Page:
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5.3: Size to give adequate precision

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  • This section describes how the trial size is determined if the aim is to obtain an estimate of the outcome of an intervention with a specified level of precision. The simplest case to consider is where just two groups of about the same size are to be compared (for example, the outcome of an intervention compared with that of a control group, or the comparison of outcomes of two interventions). More complex designs are discussed in Section 5. The methodology varies according to the type of outcome measure; the comparison of proportions, incidence rates, and means are considered in Sections 3.1 to 3.3.

    3.1 Comparison of proportions

    In this section, outcomes are considered that are binary (yes or no) variables. This includes cumulative incidence or risk, for example, the proportion of children experiencing at least one episode of clinical malaria during the follow-up period. It also includes examination of the prevalence of some characteristic, for example, the presence of a palpable spleen in a survey conducted at the end of the trial.

    Suppose the true proportions in groups 1 and 2 are \(p_1\) and \(p_2\), respectively, giving a risk ratio (relative risk) of \(R=p_1/p_2\) The approximate 95% CI for R extends from \(R/f\) to Rf where, in this case, the factor f is given by:

    \[f = \text{exp} \{1.96√[(1−p_1)/(np_1)+(1−p_2)/(np_2)] \}\]

    where n is the number of children in each group, and f is commonly called the error factor.The required value of f is chosen, and rough estimates are made of the values of \(p_2\) and R to enable the number required in each group n to be calculated as:

    \[n=(1.96/\log _ef)^2+{[(R+1)/(Rp_2)]−2}\]

    where \(\log _e f\) is the natural logarithm of f.

    For example, in the mosquito-net trial, one of the outcomes of interest is the prevalence of splenomegaly (the proportion of children with enlarged spleens) at the end of the trial. Prior data from the trial area suggest that, in the control group, a prevalence of approximately 40% would be expected. Suppose the intervention is expected to roughly halve the prevalence, so that \(R=0.5\) and an estimate of R is wanted to within about \(±0.15\) This suggests setting f to about 1.3 (because then the upper 95% confidence limit on R is \(Rf=0.5×1.3=0.65\) which is 0.15 above \(R(=0.5))\), and thus \(n=(1.96/\log _e1.3)2\{[1.5/(0.5×0.4)]−2\}=307\)so that around 300 children would need to be studied in each group.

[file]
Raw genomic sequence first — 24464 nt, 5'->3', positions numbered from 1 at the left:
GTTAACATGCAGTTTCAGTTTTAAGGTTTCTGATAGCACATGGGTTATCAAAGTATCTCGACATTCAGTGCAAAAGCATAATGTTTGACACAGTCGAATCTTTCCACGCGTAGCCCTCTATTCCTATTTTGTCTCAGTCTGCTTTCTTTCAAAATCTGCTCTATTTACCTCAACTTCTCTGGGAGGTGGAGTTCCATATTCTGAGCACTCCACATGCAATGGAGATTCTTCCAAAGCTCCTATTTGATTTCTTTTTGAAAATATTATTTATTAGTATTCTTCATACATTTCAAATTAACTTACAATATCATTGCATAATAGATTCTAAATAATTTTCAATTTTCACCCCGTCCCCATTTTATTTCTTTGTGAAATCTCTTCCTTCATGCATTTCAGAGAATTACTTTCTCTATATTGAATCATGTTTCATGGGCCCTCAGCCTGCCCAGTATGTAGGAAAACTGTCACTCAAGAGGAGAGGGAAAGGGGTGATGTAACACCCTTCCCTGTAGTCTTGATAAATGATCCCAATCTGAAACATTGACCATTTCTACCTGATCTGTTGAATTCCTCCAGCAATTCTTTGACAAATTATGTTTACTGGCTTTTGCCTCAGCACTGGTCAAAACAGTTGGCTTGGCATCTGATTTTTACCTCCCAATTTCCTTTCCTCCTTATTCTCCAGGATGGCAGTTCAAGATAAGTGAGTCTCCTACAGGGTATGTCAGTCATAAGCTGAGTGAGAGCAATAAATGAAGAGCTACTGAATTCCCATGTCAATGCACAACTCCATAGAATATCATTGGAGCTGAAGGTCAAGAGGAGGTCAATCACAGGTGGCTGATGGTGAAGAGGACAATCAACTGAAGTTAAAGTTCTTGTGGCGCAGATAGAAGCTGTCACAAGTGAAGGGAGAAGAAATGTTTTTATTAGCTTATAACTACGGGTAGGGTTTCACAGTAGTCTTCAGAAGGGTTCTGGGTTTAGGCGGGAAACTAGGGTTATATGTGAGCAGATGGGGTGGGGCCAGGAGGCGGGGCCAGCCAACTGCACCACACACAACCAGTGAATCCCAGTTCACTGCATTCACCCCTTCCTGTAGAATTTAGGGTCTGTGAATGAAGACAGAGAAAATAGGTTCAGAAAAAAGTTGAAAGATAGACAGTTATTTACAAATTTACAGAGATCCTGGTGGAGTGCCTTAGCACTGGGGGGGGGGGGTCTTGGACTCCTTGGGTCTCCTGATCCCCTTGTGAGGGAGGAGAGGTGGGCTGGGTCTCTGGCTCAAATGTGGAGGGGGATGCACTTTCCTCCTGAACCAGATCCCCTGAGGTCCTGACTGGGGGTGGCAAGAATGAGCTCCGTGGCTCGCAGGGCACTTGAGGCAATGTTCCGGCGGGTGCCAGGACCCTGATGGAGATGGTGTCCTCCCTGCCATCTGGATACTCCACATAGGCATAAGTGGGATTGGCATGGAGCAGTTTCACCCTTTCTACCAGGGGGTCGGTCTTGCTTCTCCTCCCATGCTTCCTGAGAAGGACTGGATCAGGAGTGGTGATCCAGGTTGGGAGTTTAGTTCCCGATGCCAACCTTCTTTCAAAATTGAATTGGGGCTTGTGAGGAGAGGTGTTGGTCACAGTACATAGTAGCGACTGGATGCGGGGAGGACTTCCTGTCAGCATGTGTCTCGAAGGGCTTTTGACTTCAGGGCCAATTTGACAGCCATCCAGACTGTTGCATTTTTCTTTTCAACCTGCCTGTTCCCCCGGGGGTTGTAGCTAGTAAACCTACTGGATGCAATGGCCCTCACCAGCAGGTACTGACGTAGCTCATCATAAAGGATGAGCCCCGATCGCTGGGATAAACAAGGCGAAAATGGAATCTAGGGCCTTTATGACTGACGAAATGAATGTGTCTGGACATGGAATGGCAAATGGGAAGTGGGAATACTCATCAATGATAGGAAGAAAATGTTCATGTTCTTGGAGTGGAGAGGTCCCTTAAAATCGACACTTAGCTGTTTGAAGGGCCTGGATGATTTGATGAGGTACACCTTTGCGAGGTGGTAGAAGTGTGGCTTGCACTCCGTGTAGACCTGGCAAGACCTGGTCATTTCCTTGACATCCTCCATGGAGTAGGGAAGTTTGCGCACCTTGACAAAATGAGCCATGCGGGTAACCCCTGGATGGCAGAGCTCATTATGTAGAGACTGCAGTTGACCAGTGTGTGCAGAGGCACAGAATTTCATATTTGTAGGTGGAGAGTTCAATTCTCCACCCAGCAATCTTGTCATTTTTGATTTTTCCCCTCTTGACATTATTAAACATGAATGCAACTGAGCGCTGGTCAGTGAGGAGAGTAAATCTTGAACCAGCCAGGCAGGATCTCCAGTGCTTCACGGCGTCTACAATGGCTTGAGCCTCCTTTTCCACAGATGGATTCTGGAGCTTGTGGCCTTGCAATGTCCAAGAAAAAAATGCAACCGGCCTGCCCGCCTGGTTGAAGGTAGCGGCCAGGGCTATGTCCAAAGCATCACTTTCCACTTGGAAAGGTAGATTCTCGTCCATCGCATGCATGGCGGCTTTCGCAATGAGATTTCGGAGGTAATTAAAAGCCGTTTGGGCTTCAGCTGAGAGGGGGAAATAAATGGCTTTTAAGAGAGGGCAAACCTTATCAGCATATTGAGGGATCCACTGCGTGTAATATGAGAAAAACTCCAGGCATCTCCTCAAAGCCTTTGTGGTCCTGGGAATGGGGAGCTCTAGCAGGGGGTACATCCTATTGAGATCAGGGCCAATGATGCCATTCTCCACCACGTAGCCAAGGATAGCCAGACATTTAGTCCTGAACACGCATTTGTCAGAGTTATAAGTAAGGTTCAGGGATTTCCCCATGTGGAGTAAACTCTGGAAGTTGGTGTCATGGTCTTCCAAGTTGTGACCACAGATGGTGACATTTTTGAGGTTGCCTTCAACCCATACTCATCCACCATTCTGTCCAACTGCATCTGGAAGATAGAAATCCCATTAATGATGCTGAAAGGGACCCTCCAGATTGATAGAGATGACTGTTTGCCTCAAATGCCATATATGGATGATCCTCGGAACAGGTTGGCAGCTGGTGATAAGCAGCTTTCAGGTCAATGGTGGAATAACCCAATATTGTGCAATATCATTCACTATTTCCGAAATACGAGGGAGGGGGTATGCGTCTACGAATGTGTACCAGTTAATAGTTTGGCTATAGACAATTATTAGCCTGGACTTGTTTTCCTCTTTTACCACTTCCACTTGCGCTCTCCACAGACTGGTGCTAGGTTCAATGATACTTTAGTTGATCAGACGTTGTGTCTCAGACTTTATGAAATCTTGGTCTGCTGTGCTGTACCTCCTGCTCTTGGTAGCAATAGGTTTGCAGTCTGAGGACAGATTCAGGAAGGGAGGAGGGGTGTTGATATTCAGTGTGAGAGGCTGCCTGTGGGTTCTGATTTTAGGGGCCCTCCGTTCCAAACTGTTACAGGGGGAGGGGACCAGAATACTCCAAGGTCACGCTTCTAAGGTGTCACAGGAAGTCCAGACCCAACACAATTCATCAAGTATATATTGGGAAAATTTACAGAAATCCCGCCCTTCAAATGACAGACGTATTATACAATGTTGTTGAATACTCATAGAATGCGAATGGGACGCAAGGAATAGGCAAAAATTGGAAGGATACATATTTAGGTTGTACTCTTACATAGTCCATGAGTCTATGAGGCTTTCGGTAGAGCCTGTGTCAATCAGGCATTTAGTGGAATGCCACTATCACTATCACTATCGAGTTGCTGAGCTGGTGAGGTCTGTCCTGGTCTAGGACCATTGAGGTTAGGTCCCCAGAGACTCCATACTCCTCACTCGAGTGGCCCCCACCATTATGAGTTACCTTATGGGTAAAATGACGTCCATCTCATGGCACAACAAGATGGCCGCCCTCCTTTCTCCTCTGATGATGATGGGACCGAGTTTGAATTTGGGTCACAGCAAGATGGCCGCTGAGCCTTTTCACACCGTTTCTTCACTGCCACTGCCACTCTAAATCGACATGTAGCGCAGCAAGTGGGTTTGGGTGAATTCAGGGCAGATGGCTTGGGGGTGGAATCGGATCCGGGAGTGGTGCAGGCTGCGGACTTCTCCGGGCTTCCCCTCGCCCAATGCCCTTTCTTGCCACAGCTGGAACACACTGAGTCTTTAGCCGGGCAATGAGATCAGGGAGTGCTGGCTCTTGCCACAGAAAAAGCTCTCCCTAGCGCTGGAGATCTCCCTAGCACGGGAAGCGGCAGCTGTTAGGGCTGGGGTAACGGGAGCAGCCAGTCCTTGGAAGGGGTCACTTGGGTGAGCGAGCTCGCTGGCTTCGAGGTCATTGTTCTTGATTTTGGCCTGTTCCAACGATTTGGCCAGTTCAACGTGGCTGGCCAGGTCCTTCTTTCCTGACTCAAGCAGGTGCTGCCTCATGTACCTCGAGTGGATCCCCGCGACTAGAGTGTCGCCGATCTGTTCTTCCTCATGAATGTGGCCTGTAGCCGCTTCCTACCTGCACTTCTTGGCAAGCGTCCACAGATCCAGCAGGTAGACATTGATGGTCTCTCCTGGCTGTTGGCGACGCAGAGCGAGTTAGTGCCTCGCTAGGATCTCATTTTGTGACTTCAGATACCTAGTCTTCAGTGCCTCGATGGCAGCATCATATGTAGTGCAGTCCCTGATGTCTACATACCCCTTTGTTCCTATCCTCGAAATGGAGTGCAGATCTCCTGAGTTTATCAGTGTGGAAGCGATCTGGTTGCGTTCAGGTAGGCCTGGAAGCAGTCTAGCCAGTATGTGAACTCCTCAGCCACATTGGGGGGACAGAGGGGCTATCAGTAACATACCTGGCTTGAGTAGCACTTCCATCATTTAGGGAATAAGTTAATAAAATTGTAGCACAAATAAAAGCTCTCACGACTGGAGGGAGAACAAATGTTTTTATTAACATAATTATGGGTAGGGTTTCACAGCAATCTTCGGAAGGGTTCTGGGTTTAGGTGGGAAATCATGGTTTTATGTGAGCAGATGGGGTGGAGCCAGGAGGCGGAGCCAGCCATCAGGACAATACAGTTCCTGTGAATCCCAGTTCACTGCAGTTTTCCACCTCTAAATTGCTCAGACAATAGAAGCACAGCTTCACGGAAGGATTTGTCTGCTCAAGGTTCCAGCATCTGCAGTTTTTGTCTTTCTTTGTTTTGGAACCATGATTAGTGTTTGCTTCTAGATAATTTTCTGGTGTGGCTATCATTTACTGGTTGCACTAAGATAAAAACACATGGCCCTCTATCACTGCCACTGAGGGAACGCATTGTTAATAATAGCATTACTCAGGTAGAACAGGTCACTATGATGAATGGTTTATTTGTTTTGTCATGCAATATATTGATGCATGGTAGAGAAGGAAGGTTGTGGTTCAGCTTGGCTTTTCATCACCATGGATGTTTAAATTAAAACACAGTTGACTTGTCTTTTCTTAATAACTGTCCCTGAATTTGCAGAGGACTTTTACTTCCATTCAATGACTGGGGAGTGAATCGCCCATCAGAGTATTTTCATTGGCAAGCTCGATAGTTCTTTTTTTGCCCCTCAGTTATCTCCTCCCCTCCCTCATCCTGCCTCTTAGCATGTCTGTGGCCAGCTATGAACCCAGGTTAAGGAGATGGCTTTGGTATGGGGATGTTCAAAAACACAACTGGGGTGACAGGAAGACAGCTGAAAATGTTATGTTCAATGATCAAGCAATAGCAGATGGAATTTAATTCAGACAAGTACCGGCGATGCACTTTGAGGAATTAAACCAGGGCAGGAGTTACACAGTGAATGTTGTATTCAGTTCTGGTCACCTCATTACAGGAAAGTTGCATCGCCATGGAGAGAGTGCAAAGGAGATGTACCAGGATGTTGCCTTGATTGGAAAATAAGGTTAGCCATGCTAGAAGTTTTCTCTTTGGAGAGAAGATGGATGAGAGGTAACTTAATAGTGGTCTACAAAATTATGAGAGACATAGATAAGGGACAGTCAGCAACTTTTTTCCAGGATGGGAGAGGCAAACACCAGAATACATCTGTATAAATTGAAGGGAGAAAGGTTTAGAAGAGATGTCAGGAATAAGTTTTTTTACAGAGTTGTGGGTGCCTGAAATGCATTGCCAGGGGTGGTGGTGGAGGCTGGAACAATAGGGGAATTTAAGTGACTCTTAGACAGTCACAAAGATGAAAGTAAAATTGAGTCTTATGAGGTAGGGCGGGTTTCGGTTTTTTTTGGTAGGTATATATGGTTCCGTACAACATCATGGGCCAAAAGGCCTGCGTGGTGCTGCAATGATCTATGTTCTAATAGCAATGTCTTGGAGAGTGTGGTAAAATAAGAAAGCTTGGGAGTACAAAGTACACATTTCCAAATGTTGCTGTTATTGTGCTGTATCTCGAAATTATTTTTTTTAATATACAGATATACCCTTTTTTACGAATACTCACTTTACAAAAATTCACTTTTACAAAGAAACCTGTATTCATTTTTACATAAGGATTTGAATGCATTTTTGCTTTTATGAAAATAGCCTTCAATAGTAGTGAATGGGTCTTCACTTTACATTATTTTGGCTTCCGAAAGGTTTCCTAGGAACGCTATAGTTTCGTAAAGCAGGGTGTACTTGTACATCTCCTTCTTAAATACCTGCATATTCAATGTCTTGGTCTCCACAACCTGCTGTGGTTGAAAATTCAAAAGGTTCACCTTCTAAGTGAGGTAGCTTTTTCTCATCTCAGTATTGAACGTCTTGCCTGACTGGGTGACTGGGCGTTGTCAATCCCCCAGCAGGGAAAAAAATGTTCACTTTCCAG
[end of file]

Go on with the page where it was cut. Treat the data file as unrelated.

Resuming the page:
3.2 Comparison of incidence rates

    Suppose a comparison of two groups is required, with respect to the rate of occurrence of some defined event over the trial period. Suppose the true incidence rates are \(r_1\) and \(r_2\)in groups 1 and 2, respectively, where each rate represents the number of events per person-year of observation. The rate ratio R (sometimes called incorrectly the relative risk, instead of the relative rate) of the incidence rate in group 1, compared to the incidence rate in group 2, is given by \(R=r_1/r_2\) (see Chapter 21, Section 5 for methods of analysis for the comparison of rates). If the total follow-up time for those in each group is y years (for example, y persons are each followed for 1 year, or \(y/2\)are each followed for 2 years), each group is said to experience y person-years of observation. The expected numbers of events in the two groups will be \(e_1=yr_1\) and \(e_2=yr_2\) respectively. When the results are analysed, the approximate 95% CI for R is expected to extend from \(R/f\) to Rf where:


    To decide on the necessary size of the trial, make a rough estimate of the likely value of R, select the precision that is required by specifying a value for f, the error factor, and calculate:

    \[e_2=(1.96/\log _ef)^2[(R+1)/R].\]

    The trial size is then fixed so that the expected number of events in group 2 during the trial period is equal to the calculated value \(e_2\)The expected number of events in group 1 will be \(Re_2\)